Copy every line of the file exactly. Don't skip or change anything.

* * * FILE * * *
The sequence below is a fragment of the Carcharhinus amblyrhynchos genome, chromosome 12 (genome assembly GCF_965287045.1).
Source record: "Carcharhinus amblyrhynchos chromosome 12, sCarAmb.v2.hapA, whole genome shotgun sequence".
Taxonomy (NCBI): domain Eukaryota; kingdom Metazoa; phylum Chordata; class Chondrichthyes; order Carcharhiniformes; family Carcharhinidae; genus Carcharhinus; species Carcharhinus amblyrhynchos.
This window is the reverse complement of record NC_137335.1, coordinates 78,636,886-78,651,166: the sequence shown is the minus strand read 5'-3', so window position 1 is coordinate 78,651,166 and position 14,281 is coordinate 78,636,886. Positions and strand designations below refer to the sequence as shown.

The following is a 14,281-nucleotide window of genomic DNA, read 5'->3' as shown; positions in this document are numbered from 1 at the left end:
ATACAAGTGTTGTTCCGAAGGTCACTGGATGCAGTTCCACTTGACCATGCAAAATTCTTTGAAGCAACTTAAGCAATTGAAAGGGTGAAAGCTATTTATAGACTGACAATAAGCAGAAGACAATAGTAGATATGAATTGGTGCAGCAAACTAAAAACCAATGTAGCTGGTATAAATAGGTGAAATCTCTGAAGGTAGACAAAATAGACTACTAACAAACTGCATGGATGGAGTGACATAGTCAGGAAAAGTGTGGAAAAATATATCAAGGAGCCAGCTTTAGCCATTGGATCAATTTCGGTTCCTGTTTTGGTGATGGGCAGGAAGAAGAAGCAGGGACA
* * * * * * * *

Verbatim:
The sequence below is a fragment of the Carcharhinus amblyrhynchos genome, chromosome 12 (genome assembly GCF_965287045.1).
Source record: "Carcharhinus amblyrhynchos chromosome 12, sCarAmb.v2.hapA, whole genome shotgun sequence".
Taxonomy (NCBI): domain Eukaryota; kingdom Metazoa; phylum Chordata; class Chondrichthyes; order Carcharhiniformes; family Carcharhinidae; genus Carcharhinus; species Carcharhinus amblyrhynchos.
This window is the reverse complement of record NC_137335.1, coordinates 78,636,886-78,651,166: the sequence shown is the minus strand read 5'-3', so window position 1 is coordinate 78,651,166 and position 14,281 is coordinate 78,636,886. Positions and strand designations below refer to the sequence as shown.

The following is a 14,281-nucleotide window of genomic DNA, read 5'->3' as shown; positions in this document are numbered from 1 at the left end:
ATACAAGTGTTGTTCCGAAGGTCACTGGATGCAGTTCCACTTGACCATGCAAAATTCTTTGAAGCAACTTAAGCAATTGAAAGGGTGAAAGCTATTTATAGACTGACAATAAGCAGAAGACAATAGTAGATATGAATTGGTGCAGCAAACTAAAAACCAATGTAGCTGGTATAAATAGGTGAAATCTCTGAAGGTAGACAAAATAGACTACTAACAAACTGCATGGATGGAGTGACATAGTCAGGAAAAGTGTGGAAAAATATATCAAGGAGCCAGCTTTAGCCATTGGATCAATTTCGGTTCCTGTTTTGGTGATGGGCAGGAAGAAGAAGCAGGGACA